The NIH is developing a strategic plan to advance tickborne disease (TBD) research and development over the next five years and beyond. This Request for Information (RFI) invited comments and suggestions on the tickborne diseases (TBD) research priorities NIH should continue or adopt over the coming years.
The deadline for submission was March 13, 2019. Here is Dr. Betty Maloney’s submission on behalf of ILADS:
Topic 1 Significant research gaps and/or barriers
1) Terminology. “Post-treatment Lyme disease syndrome”, while mechanistically neutral, is too often used to exclude ongoing infection as a possible causative mechanism of persistent manifestations. The NIH appears to endorse this limited view; a current webpage states: “These patients often show no evidence of active infection and may be diagnosed with post-treatment Lyme disease syndrome (PTLDS).” A different term is needed to avoid perpetuating this cognitive error.
2) Limited perspectives and overt biases regarding TBDs among NIH-funded researchers. Clinicians who treat patients with chronic Lyme disease (longstanding untreated Lyme disease or persistent manifestations of Lyme disease following prevailing antibiotic regimens), patients and patient advocates should be included during each phase of the strategic planning and implementation process. Representatives of these groups should be included on grant panels so as to promote the pursuit of knowledge that will positively impact patient care while avoiding currently held biases. Their input on clinical trial design is necessary to encourage the development of patient-centered clinical endpoint definitions as well as inclusion and exclusion criteria that will produce study populations reflective of community-based patient populations.
The issue of bias within NIH cannot be overstated. Consider: 1) the posted website review of the NIH-funded retreatment trials which supports a specific position (retreatment doesn’t help) rather than give a neutral accounting of the trials’ strengths and weaknesses and the subsequent critiques of their designs, execution and conclusions and 2) the xenodiagnostic study which essentially discounted positive findings regarding the persistence of B. burgdorferi in a patient with persistent posttreatment symptoms. Thus, the need to include participants who will expand the perspective and scientific discussion relative to the strategic plan is clear.
3) Failure to recognize the limitations of available serology-based diagnostics when applied to patients with late neuroborreliosis. Bacon’s 2003 study of the C6 ELISA and Dressler’s 1994 paper demonstrate that ELISA and Western blotting were considerably less sensitive in neuroborreliosis patients than those with Lyme arthritis.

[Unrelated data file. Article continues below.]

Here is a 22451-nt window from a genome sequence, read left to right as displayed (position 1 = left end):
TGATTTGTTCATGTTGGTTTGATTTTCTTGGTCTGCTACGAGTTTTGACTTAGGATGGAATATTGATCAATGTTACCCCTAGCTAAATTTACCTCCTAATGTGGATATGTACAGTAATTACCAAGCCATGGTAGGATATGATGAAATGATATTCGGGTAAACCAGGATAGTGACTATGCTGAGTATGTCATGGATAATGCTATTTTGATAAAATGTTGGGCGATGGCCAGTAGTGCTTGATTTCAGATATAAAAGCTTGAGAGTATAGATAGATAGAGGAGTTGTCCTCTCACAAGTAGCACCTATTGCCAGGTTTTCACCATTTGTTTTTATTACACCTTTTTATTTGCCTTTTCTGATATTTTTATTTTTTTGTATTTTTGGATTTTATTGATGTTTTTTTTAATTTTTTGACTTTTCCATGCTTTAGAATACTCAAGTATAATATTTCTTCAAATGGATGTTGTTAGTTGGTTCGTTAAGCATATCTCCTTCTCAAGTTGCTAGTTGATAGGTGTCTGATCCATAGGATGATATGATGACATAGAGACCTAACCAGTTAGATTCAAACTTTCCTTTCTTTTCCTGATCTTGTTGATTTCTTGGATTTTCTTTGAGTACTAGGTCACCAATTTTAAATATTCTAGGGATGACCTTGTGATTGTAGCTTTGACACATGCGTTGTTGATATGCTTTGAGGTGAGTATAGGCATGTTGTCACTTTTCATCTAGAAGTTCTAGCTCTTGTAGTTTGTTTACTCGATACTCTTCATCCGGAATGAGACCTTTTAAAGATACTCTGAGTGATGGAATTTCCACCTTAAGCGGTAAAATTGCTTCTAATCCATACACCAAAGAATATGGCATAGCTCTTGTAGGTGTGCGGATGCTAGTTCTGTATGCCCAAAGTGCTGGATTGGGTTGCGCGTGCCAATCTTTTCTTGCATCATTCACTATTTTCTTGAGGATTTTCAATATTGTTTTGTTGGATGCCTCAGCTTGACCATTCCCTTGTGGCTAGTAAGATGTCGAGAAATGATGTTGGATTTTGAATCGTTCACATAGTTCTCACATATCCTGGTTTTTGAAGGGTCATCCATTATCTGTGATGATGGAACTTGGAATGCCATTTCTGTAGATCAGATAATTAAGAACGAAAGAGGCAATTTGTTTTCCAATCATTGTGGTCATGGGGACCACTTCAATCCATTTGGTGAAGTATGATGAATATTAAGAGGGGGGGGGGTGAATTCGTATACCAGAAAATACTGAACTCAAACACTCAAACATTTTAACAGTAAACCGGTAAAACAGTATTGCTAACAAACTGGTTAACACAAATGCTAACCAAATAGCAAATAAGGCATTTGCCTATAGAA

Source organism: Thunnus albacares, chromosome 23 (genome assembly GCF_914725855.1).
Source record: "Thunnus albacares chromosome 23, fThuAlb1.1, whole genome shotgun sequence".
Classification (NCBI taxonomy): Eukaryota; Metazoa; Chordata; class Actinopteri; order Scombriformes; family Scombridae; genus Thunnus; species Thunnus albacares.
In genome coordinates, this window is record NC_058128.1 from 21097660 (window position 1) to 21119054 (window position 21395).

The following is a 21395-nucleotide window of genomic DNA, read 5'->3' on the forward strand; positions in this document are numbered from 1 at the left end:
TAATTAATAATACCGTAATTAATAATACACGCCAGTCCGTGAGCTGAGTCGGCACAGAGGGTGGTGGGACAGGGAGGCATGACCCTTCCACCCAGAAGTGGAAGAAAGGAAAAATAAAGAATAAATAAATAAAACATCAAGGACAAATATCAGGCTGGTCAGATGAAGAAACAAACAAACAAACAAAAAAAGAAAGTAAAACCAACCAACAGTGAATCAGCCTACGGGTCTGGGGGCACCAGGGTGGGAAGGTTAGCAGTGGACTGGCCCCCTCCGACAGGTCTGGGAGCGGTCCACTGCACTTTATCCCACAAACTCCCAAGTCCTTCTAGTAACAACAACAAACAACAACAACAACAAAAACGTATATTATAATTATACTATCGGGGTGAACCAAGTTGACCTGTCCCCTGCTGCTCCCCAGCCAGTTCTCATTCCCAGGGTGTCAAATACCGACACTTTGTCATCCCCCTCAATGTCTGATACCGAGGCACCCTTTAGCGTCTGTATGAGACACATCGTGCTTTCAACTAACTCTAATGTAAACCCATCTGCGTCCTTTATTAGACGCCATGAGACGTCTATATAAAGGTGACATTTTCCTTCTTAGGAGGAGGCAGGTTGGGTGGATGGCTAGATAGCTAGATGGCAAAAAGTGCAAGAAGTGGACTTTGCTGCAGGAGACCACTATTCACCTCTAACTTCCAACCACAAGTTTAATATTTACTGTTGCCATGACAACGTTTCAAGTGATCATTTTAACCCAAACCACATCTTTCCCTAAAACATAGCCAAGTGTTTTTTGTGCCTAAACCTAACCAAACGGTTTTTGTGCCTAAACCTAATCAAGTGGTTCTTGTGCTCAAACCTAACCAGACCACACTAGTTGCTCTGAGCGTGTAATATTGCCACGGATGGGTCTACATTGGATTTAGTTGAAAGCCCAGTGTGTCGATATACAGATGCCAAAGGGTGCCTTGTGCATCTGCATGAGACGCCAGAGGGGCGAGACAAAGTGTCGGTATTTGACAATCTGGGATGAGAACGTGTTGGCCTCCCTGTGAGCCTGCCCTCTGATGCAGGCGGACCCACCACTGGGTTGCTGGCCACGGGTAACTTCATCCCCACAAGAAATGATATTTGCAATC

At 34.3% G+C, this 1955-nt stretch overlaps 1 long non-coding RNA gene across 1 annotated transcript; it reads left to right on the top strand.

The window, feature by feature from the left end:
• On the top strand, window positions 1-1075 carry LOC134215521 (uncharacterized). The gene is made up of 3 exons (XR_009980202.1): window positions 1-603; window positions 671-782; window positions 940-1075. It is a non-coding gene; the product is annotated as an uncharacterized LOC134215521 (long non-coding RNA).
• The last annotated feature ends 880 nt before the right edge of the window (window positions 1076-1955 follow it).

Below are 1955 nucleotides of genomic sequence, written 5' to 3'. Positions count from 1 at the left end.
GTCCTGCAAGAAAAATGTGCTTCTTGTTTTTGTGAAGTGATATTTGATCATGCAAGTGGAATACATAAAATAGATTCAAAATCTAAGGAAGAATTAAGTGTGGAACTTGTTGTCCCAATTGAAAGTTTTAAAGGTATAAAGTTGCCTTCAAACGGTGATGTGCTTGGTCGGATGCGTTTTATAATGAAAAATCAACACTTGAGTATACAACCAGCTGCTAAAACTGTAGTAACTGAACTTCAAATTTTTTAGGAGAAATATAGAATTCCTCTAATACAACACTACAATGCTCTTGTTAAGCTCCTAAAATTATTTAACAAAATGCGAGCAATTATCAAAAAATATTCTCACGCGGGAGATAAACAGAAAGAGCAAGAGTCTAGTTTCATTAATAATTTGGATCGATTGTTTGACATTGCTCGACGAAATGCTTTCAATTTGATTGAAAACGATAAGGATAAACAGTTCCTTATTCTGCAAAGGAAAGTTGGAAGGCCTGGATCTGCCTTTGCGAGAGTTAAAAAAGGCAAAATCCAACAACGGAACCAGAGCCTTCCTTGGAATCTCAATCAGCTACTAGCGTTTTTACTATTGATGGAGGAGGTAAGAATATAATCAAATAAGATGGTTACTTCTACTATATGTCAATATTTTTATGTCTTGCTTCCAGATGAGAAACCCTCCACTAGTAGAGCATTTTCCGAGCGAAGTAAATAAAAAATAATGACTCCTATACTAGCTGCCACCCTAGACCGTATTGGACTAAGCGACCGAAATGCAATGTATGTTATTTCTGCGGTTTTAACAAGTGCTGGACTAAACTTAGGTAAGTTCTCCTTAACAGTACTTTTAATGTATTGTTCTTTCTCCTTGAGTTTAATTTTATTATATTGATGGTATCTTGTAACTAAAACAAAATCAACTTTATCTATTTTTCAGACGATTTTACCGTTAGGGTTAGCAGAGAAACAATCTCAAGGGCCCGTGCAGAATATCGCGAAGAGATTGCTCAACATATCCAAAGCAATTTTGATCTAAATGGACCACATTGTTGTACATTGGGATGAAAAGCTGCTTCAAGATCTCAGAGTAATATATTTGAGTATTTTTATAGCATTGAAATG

4) Failure to recognize the significant limitations of the previously conducted tick bite prophylaxis and EM trials which undermines their conclusions as this might prevent needed investigations from being funded and conducted.
1) Diagnostics: a) the impact of multiple tick-borne infections and immune suppression on the performance of immune markers of infection, b) tests that reliably identify non-EM Lyme disease and distinguish between B. burgdorferi, B. miyamotoi, and B. mayonii infections, c) clinical validity of testing in children, pregnant women and the elderly, d) development of performance panels for test validation that include well-characterized seronegative Lyme disease patients such as those identified by Dressler, Ang and others, and e) understanding why the humoral response appears to differ between neuroborreliosis and Lyme arthritis patients as this might inform the development of other forms of immune-based testing.
2) Understanding the mechanisms that enable B. burgdorferi to maintain prolonged periods of latent infection.
3) Therapeutic trials for untreated disseminated Lyme disease that expand initial therapy beyond 30 days.
4) Therapeutic trials specific to patients with concurrent tickborne infections.
Topic 2 Resources required or lacking that may be critical to advancing TBD research priorities
1) Physicians, patients and patient advocates who are able to expand the seemingly limited perspective that NIH researchers and officials have on TBDs.
2) Adequate funding for TBD research that is on par with the incidence and significance of this group of illnesses.
3) Adequate funding for the acquisition of thorough disease surveillance data.
4) The Tick-borne Diseases Working 2018 report to Congress which outlines the panel’s findings and research priorities.
Comments (Why ILADS’ perspective is important)
ILADS’ perspective on the NIH’s strategic plan for tickborne diseases research is important to consider because ILADS is the only multi-specialty medical society in the U.S. that is dedicated to the appropriate diagnosis and treatment of all forms of Lyme disease (including chronic Lyme disease) and associated TBDs. ILADS members care for patients with complex cases of Lyme disease which are often complicated by concurrent tickborne infections. The collective experience and insights of these clinicians are valuable and need to be considered.